Early identification and reduction of obesity as a contributor towards many health problems is key. Ketogenic diet may play a role in weight reduction. A small case series did not show any risk of heart disease while on the ketogenic diet long-term, over a span of 10 years. Larger clinical trials are needed to support this.

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Introduction/Disclaimer

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Reference

  1. Giugliano, et al, “More sugar? No thank you! The elusive nature of low carbohydrate diets,” Endocrine, 2018, Mar, 19. doi: 10.1007/s12020-018-1580-X (Epub ahead of print)
  2. McDonald, et al, “Ketogenic diets for adults with highly refractory epilepsy,” Epilepsy Currents, 2017, Nov.-Dec., 17 (6):346-350.
  3. Heussinger, et al, “10 patients, 10 years-Long-term follow-up of cardiovascular risk factors in Glut1 deficiency treared with ketogenic diet therapies: a prospective , multicenter case series,” Clin. Nut., 2017, Nov, pil:S0261-5614 (17)31399-7.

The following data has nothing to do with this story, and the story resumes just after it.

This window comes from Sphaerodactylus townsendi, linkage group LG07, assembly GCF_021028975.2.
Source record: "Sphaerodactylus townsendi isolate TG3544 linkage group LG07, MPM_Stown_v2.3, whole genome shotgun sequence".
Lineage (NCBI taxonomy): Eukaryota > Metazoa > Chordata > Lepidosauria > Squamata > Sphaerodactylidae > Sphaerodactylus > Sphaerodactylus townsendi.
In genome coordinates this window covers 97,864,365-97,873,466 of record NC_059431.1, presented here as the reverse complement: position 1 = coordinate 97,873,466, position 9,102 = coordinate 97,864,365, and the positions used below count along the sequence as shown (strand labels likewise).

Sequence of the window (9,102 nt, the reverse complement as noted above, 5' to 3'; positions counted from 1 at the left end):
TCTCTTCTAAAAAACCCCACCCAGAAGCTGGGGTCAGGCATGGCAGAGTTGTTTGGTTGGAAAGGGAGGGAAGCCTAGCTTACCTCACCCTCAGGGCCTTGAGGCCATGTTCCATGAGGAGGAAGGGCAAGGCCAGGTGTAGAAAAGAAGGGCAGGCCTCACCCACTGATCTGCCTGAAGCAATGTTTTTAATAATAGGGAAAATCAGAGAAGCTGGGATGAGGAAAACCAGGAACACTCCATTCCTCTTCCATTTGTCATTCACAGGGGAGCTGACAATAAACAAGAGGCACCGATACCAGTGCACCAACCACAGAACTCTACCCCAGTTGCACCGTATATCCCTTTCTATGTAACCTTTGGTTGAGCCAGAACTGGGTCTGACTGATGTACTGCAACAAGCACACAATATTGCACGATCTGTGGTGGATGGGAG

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Anxiety, Depression, Post-Traumatic Stress Disorder, Uncategorized

Cannabidiol and tetrahydrocannabinol: effectiveness in post-traumatic stress disorder, anxiety and depression

Virginia Thornley, M.D., Neurologist, Epileptologist

March 20, 2018

Post-traumatic stress disorder is the silent disorder that could be affecting the co-worker who sits one cubicle over from you. When one hears of post-traumatic stress disorder, one thinks of traumatizing incidents such as war, abuse or some other devastating event but can occur even in situations such as car accidents or a spouse of many decades suddenly leaving. It is the quiet disorder that if you do not expound on it, nobody really knows about it. Because of the stigma surrounding psychological disorders, often times, help is not sought in a timely manner.